The State of the Illicit Economy
November 12 2015
When I was asked to make this presentation by the Conference Board I couldn’t decide whether to focus on what I call the drivers or equation of insecurity or something more thematic, like the illicit economy and the work that we have been doing at the World Economic Forum. Obviously they are interconnected but I felt that for this audience the illicit economy might be more appropriate.
I say this for three reasons;
- The global illicit economy has grown at an unprecedented pace, in both relative and absolute terms, ushering in immense risks to society, governance and the global economy.
- Much of the illicit trade is opportunistic and thrives on gaps in capacity and vulnerabilities in policy regimes across countries and regions.
- The illicit economy is metaphorically the size of a G7 country that did not sign on to the United Nations sustainable development goals or the transpacific partnership or will it be in Paris, concerned with the environment.
In this context it is not surprising that the international normative regime which governs the prevention and mitigation of illicit economy is multifaceted and constantly evolving. The variety of actors involved in its implementation at the national, regional and international level is inherently multidisciplinary and multi-stakeholder.
Criminal organizations have not only exploited gaps in capacity and policy, they have been ahead of the curve in their use of technology and sophisticated instruments and schemes. They have used the interconnectedness of trade, finance, communication and transportation systems that have effected innovation and growth in the private sector. Indeed, the very forces that enable globalization and that underpin secure, private trans-national commerce are the same as those that now make us less secure.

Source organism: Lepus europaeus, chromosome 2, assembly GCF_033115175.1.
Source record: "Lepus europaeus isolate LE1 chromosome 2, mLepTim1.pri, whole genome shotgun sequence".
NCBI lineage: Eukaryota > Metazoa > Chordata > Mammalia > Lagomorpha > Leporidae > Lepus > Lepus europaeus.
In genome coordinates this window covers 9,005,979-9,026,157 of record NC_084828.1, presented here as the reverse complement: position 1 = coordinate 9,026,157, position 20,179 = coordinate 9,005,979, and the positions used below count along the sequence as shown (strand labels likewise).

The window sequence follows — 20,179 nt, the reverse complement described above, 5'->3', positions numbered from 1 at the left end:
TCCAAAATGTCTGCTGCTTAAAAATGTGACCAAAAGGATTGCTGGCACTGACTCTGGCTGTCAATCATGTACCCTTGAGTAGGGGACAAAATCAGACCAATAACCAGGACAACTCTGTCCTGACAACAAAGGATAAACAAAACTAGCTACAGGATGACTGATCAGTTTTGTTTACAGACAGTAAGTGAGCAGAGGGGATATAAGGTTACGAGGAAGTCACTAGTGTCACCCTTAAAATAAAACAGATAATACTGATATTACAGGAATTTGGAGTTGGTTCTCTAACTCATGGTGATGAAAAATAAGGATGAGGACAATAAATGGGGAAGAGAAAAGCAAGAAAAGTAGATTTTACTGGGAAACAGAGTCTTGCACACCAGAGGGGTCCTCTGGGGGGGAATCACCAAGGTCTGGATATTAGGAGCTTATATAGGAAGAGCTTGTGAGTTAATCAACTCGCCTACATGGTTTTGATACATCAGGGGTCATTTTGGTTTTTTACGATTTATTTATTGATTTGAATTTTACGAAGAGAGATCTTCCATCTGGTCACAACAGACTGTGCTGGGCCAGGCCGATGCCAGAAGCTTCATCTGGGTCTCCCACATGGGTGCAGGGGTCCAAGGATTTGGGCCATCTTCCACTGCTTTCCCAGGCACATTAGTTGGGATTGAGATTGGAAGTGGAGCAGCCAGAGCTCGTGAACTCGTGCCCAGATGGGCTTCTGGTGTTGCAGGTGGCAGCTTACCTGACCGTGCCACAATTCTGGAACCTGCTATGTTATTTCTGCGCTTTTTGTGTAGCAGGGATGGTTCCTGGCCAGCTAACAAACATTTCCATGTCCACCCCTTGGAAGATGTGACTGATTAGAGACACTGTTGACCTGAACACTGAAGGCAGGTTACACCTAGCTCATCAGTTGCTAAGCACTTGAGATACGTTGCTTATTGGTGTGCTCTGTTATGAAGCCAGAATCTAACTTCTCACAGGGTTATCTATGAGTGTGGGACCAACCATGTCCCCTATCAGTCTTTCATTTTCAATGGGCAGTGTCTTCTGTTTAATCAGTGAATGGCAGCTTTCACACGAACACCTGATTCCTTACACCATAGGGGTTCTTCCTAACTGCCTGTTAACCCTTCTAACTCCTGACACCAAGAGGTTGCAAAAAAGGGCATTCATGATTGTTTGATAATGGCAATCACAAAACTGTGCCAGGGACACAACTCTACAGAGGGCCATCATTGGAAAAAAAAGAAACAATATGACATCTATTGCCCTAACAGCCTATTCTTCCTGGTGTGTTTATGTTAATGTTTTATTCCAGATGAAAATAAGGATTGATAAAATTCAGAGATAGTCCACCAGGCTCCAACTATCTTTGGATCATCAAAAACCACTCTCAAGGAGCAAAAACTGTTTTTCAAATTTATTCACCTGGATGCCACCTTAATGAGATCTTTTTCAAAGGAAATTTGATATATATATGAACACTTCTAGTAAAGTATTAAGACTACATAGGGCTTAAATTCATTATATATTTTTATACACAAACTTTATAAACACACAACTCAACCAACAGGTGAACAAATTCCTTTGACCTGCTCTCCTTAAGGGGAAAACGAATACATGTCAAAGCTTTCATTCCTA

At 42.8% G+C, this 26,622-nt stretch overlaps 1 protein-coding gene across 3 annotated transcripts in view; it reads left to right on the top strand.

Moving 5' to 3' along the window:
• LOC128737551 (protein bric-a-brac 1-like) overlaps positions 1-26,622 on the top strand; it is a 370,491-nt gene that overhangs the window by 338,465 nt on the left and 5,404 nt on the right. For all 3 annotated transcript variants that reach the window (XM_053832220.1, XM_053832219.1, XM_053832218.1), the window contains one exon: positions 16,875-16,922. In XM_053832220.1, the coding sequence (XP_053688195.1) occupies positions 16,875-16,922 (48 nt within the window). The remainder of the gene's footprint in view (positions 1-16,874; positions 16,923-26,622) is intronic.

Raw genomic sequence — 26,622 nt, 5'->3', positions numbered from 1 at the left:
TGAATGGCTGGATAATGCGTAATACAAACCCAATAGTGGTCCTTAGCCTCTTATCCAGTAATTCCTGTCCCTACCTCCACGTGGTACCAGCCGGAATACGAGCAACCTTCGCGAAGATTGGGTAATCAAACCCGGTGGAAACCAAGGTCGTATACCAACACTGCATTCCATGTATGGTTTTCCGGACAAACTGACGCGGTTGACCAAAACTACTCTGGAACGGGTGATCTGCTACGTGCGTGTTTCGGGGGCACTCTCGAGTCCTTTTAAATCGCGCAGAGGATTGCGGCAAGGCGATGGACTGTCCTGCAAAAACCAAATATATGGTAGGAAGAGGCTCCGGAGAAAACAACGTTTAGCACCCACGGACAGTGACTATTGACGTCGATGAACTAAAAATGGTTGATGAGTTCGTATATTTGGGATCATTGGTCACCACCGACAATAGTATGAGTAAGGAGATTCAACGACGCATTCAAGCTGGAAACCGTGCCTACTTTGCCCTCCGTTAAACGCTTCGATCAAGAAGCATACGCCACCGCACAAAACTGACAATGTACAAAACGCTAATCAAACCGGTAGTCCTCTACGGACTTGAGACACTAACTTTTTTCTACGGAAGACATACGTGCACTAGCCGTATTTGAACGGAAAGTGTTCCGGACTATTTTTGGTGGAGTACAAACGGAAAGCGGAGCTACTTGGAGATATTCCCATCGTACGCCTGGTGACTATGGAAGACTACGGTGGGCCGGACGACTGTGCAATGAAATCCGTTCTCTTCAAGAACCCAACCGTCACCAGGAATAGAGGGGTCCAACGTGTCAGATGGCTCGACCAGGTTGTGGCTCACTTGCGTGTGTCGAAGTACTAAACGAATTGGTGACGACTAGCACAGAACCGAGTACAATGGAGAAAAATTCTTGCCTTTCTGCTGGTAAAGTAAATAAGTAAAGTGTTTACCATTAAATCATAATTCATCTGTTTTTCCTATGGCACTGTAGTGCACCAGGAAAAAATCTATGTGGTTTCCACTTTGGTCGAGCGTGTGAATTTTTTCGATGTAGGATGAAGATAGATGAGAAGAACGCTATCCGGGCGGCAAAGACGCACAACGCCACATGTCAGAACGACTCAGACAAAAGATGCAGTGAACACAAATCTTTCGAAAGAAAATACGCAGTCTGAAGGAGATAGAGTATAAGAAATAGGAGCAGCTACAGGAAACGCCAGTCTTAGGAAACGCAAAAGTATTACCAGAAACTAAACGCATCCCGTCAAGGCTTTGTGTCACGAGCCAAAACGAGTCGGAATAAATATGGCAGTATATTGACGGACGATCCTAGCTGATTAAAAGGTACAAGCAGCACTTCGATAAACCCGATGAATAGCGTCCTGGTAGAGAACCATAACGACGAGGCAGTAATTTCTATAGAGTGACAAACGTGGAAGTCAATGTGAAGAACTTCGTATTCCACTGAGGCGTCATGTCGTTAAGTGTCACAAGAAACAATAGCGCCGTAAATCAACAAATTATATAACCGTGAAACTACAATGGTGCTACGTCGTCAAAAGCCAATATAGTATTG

The international framework in this area is vast and includes the 2003 United Nations Convention against Transnational Organized Crime (UNTOC) and the 2005 United Nations Convention against Corruption (UNCAC). UNTOC offers states a framework for preventing and combating organized crime, and a platform for co-operating. UNCAC’s far-reaching approach and the mandatory character of many of its provisions could make it a unique tool for developing a comprehensive response to a global problem. The 13th United Nations Congress on Crime Prevention and Criminal Justice, held in Doha, Qatar, in April 2015, adopted the Doha Declaration. Doha relates back to my earlier point on the drivers of insecurity as it highlighted the way a lack of effective social crime-prevention policies and ineffective criminal justice systems allow crime, terrorism, and violence to hamper social and economic development.
OECD, the EU, Interpol, Europol, OAS, G7/20, WTO and WCO and many other multilateral organization have agreements and protocols that are too numerous to name here.
The need to tackle illicit economy has never been more urgent.
The cost of the illicit economy to the global one is considerable, if difficult to state with absolute precision. Counterfeiting and piracy alone will cost an estimated $1.77 trillion in 2015[i], which is nearly 10% of the global trade in merchandise.[ii]
The benefits of tackling the illicit economy are as compelling for governments and citizens as they are for businesses. Eliminating the illicit trade in tobacco alone could generate annual revenues of up to $31 billion for governments, according to the World Health Organization.[iii]
The cost of the illicit market to human life is even more striking. Sub-standard malaria medicines led to the deaths of over 120,000 children in sub-Saharan countries in 2013,[iv] while globally, an estimated 700,000 people die each year due to counterfeit or fake malaria and tuberculosis medicines. Counterfeit rates across all sectors have historically run as high as 40% and even today are estimated at 17%[vi].
Human trafficking and smuggling is currently front-page news in Europe, but let us not forget that globally, nearly 21 million people are victims of forced labour, generating illegal profits of at least $150 billion.[vii] This labour force is larger than the entire working population in countries such as Canada and Poland.[viii].
Criminal and terrorist networks profit immensely from the illicit economy.
ISIS is reported to be the world’s richest terrorist organization,[ix] funding itself not only through the illicit trade in oil but also through the sale of “blood antiquities”, extortion and other means.[x]